Competitive advantages and disadvantages

Pandora relies primarily on advertising for its revenue, and advertising can be volatile, as it decreases during recessions and in years when there are no political elections. At the same time, its music licensing and royalty fees are fixed, and currently represent over 65% of Pandora's revenue. Traditional radio companies and satellite radios pay much lower licensing fees than Pandora does. For example, Sirius' royalties fees represent about 16% of the company's revenue, and traditional radio companies pay an even lower portion of revenue for licensing. Pandora is actively lobbying Congress to change the law, and it also purchased a real radio station, KXMZ-FM, in Rapid City, South Dakota, in an effort to reduce its licensing fees. While Sirius has also launched a customizable radio station, My SXM, it is still able to acquire content at reduced rates. It is difficult to predict whether Pandora can successfully lower the amount it pays for music.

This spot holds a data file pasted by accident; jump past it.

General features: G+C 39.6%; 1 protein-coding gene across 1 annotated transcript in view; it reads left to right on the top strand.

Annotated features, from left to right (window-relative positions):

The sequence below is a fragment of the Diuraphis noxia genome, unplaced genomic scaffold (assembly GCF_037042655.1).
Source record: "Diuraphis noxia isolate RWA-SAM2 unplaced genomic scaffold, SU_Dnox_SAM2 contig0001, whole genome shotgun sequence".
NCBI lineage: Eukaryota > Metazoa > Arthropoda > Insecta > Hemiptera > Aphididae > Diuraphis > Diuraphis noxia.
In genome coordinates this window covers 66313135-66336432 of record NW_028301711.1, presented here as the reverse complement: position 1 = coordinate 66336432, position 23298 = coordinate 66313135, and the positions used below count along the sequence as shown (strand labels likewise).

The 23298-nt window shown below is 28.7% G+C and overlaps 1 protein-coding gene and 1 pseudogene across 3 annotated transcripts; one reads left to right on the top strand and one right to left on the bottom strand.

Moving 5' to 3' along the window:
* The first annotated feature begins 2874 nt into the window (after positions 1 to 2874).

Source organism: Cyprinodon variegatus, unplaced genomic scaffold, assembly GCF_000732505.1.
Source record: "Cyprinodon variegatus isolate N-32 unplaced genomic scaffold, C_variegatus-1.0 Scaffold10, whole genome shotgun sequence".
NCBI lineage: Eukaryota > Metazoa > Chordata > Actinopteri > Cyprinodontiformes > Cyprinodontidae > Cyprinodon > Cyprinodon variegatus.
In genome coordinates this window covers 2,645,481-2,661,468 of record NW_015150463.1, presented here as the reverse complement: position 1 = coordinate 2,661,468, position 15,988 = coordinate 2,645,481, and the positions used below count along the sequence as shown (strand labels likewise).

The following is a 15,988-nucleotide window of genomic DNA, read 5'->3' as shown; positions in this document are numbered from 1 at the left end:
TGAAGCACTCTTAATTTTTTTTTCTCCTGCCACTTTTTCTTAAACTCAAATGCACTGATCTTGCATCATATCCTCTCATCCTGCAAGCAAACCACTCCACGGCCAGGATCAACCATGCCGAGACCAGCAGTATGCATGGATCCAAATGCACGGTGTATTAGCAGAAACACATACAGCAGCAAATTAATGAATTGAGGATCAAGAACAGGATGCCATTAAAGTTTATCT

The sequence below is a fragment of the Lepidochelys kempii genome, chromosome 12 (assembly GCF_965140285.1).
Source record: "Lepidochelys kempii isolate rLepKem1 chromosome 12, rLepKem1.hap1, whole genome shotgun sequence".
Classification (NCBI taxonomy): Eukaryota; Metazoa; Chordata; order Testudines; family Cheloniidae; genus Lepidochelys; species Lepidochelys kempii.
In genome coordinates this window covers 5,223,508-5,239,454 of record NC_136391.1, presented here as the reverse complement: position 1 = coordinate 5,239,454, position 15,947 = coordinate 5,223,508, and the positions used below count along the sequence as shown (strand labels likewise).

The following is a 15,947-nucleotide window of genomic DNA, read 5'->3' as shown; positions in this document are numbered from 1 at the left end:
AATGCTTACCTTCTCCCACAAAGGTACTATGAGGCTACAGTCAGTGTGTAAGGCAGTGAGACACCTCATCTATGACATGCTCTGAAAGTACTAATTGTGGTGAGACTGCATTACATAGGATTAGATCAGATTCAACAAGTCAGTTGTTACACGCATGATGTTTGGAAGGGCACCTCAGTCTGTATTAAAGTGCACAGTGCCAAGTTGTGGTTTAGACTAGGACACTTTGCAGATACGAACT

On the positive side, Pandora is able to target its users with better ads because it has their demographic information, and is also able to give exact information to artists about their audience. As a result, Pandora is seeing an increased interest in local advertisement and is adding sales people on the ground in 28 major markets. Also, Pandora is benefiting from the switch to mobile, as 79% of the 4.2 billion hours of music its users listened to in the latest quarter were on mobile devices. Also, mobile ads generated two-thirds of the company's revenue.